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Posts tagged ‘Glucose’

Sugar, the hidden enemy!

As I have mentioned in other posts(, there has been a huge increase in obesity and diabetes in the last 50-60 years. It is such a huge problem that obesity is now a World Wide Epidemic, and recent studies are suggesting that a reason for this is the increase in amount of sugar we are eating. First, let´s explain what sugar is.

Sugar is not only the white granulated stuff that we put in coffee and sprinkle on cereal -which by the way is called sucrose- but also high-fructose corn syrup. High-fructose corn syrup replaced sugar in sodas and other products in the early 1980s, in part because refined sugar then had the reputation as generally noxious nutrient (meaning a bad nutrient). High-fructose corn syrup was portrayed by the food industry as a healthful alternative, and that is how the public perceived it. But recently this has started to change, companies have realized that high-fructore corn syrup was getting a bad rap and have decided to start using sugar again, saying that it is healthier, but is this true?

Well, according to professor Robert Lustig -a specialist on pedriatic hormone disorders and the leading expert in childhood obesity at the University of California- sugar and high fructose corn syrup are the same, meaning they are both bad, he even uses the word poisonous!

Refined sugar (that is sucrose) is made up of a molecule of the carbohydrate glucose, bonded to a molecule of the carbohydrate fructose, so it is 50-50. The fructose, which is almost twice as sweet as glucose, is what distinguishes sugar from other carbohydrate rich foods like bread or potatoes that break down upon digestion into glucose alone. High-fructose corn syrup is 55% fructose and 45% glucose. So you see, there isn´t really a big difference between sugar and high fructose corn syrup. Now let us get to the important  information and find out why both of them are quite bad.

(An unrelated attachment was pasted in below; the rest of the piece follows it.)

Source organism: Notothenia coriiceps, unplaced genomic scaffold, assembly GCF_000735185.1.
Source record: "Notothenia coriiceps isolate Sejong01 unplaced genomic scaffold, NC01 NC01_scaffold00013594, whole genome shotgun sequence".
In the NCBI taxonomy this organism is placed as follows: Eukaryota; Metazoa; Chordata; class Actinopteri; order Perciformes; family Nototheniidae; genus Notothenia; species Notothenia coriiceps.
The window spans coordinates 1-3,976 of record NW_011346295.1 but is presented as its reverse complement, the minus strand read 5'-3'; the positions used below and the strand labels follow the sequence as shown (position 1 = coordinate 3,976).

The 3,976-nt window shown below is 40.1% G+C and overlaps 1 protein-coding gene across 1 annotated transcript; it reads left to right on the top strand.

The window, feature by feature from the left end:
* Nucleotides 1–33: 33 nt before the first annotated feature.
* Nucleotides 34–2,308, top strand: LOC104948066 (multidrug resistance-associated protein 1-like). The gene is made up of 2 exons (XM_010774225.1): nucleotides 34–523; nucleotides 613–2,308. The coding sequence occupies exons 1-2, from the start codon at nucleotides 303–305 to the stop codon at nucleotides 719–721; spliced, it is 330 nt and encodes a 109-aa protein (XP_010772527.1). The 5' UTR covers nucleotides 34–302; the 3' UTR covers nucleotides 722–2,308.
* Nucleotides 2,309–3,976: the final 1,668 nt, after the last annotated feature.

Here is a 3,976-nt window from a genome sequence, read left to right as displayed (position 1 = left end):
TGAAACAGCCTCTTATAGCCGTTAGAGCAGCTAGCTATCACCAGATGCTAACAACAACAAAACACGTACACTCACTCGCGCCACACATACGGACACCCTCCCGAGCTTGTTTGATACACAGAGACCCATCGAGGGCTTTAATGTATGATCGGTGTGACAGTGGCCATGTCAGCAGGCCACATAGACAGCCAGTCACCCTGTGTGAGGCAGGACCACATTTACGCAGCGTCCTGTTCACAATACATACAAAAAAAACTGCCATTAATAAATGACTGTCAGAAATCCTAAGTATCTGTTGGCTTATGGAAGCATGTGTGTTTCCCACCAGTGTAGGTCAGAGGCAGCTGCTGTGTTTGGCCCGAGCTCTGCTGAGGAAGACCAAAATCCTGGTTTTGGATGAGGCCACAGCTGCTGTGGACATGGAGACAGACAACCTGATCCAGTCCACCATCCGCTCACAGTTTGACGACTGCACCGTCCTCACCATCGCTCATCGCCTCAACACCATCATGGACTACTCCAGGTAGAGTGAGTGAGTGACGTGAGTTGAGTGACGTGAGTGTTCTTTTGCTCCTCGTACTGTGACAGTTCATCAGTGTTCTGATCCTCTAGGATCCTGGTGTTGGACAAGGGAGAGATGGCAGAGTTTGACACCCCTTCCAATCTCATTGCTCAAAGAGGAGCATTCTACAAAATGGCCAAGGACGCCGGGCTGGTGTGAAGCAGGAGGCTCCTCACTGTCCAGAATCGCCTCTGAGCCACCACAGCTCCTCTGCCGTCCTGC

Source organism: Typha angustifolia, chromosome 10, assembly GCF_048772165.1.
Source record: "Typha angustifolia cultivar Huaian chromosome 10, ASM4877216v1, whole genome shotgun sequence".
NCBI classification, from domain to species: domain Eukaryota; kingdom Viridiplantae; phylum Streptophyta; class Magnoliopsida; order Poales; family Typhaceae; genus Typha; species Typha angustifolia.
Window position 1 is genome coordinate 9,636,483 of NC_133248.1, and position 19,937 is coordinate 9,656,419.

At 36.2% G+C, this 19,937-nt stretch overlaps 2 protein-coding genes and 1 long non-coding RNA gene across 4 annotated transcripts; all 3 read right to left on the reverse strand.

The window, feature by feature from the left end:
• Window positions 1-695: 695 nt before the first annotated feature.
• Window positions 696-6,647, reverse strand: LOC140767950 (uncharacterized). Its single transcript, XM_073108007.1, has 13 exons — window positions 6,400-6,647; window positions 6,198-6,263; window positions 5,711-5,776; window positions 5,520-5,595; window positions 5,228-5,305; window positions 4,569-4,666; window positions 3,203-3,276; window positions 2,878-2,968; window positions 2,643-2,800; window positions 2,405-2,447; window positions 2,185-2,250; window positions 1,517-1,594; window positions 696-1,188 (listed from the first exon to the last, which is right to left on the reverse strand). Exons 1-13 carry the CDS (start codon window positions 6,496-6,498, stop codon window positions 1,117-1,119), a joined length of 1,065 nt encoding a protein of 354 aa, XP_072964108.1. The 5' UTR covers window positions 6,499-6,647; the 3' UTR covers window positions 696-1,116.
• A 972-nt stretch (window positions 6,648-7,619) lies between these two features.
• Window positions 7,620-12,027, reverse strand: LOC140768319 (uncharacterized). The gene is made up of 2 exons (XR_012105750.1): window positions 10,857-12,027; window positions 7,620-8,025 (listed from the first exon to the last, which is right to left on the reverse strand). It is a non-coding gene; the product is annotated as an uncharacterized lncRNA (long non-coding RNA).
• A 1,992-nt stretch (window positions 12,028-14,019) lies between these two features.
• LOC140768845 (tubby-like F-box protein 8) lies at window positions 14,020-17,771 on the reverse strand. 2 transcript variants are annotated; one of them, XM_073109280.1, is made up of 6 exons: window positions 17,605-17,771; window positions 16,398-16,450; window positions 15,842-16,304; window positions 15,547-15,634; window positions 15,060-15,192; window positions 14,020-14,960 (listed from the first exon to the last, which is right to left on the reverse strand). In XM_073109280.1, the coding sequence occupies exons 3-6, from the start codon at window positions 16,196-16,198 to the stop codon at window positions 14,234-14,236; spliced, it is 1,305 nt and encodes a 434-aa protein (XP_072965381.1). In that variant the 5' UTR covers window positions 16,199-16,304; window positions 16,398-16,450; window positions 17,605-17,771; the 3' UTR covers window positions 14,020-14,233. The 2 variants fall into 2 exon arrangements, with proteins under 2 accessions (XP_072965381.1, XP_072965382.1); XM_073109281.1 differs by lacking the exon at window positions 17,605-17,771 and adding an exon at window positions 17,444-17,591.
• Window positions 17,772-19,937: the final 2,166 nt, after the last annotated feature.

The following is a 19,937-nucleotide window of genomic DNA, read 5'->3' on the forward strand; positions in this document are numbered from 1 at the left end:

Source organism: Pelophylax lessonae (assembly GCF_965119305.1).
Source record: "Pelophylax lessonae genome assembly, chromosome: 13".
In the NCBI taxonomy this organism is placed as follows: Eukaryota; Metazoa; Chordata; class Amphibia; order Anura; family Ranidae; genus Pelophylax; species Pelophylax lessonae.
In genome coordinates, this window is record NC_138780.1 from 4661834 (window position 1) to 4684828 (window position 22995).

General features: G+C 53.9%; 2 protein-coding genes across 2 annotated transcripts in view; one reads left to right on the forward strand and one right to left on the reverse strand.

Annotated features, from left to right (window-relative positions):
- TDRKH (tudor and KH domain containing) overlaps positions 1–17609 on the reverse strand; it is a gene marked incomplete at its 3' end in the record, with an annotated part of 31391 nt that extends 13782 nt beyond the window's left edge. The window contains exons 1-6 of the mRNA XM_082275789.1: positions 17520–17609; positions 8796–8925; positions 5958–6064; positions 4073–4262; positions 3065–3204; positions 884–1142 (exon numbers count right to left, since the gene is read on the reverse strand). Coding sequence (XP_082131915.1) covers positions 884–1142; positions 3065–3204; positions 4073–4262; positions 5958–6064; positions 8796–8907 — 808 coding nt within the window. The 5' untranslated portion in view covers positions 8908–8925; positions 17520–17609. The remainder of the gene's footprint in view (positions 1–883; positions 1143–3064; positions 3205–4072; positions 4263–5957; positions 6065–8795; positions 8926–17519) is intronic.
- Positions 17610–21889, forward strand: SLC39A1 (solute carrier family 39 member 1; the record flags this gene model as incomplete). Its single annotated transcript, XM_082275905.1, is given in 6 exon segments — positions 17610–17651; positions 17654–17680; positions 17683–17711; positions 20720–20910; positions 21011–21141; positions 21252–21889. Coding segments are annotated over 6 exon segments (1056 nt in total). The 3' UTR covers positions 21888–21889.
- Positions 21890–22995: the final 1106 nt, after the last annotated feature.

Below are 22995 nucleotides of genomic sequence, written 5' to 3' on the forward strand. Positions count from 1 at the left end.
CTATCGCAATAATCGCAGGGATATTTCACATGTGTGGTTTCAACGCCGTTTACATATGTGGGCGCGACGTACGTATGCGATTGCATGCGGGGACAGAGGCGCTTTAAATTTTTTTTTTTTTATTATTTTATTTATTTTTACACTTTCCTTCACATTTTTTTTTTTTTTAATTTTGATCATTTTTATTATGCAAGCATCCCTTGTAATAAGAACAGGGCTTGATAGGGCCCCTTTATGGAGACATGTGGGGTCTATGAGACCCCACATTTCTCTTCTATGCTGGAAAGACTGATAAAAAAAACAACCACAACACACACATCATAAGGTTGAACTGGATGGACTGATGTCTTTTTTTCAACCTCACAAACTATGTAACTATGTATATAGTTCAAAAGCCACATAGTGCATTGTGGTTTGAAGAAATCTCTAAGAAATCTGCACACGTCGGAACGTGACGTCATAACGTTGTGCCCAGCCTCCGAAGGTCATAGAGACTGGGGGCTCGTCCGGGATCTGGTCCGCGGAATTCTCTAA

1. Refined sugar and high fructose corn syrup don´t come with any protein, vitamins, minerals, antioxidants or fiber, in other words they are basically empty calories.
  2. According to Prof Lustig ¨sugar has unique characteristics, specifically in the way the human body metabolizes the fructose in it¨. So let me give an example to explain things better. Imagine we eat 100 calories of glucose (from a potato or bread) or 100 calories of sugar (half glucose and half fructose). Those 100 calories which are the same will metabolize differently and have a different effect on the body, because the fructose component of sugar and high fructose corn syrup will primarily be metabolized by the liver, while the glucose from sugar and carbohydrates(potato, bread) will be metabolized by every cell in the body.
  3. They have done studies on animals and have seen that if the fructose hits the liver in sufficient quantity and sufficient speed, the liver will convert much of it to fat. When you take sugar in liquid form (sodas), the fructose reaches the liver faster. This apparently induces a condition know as insulin resistance, which is considered the fundamental problem in obesity, diabetes and heart disease.

Since I want you guys to stay with me I´m going to recap.

  • Sugar (sucrose) is 50% glucose and 50% fructose
  • High Fructose Corn Syrup (HFCS) is 45% glucose and 55% fructose.
  • Refined sugar and HFCS are basically empty calories.
  • The molecule of fructose found in sugar and HFCS is broken down by the liver. If the fructose hits the liver in sufficient quantity and with sufficient speed, the liver will convert much of it to fat. This apparently induces a condition know as INSULIN RESISTANCE.

I will leave it like that for the moment since there is a lot of information for you guys to absorb, but in my next post I will try to explain what insulin resistance is, why it leads to diabetes, and how all this is related to SUGAR.


Lustig RH. Fructose: It´s ¨alcohol without the buzz¨. Adv Nutr, 2013 Mar 1; 4(2):226-35.

BasuS, Yoffe P, Hills N, Lustig RH. The relationship of sugar to population-level diabetes prevalence: an econometri analysis of repeated cross sectional data. Plos One, 2013:8(2)

Weiss R, Bremer AA, Lustig RH. What is metabolic syndrome, and why are children getting it? Ann N Y Acad Scie, 2013 Apr; 1281:123-40.

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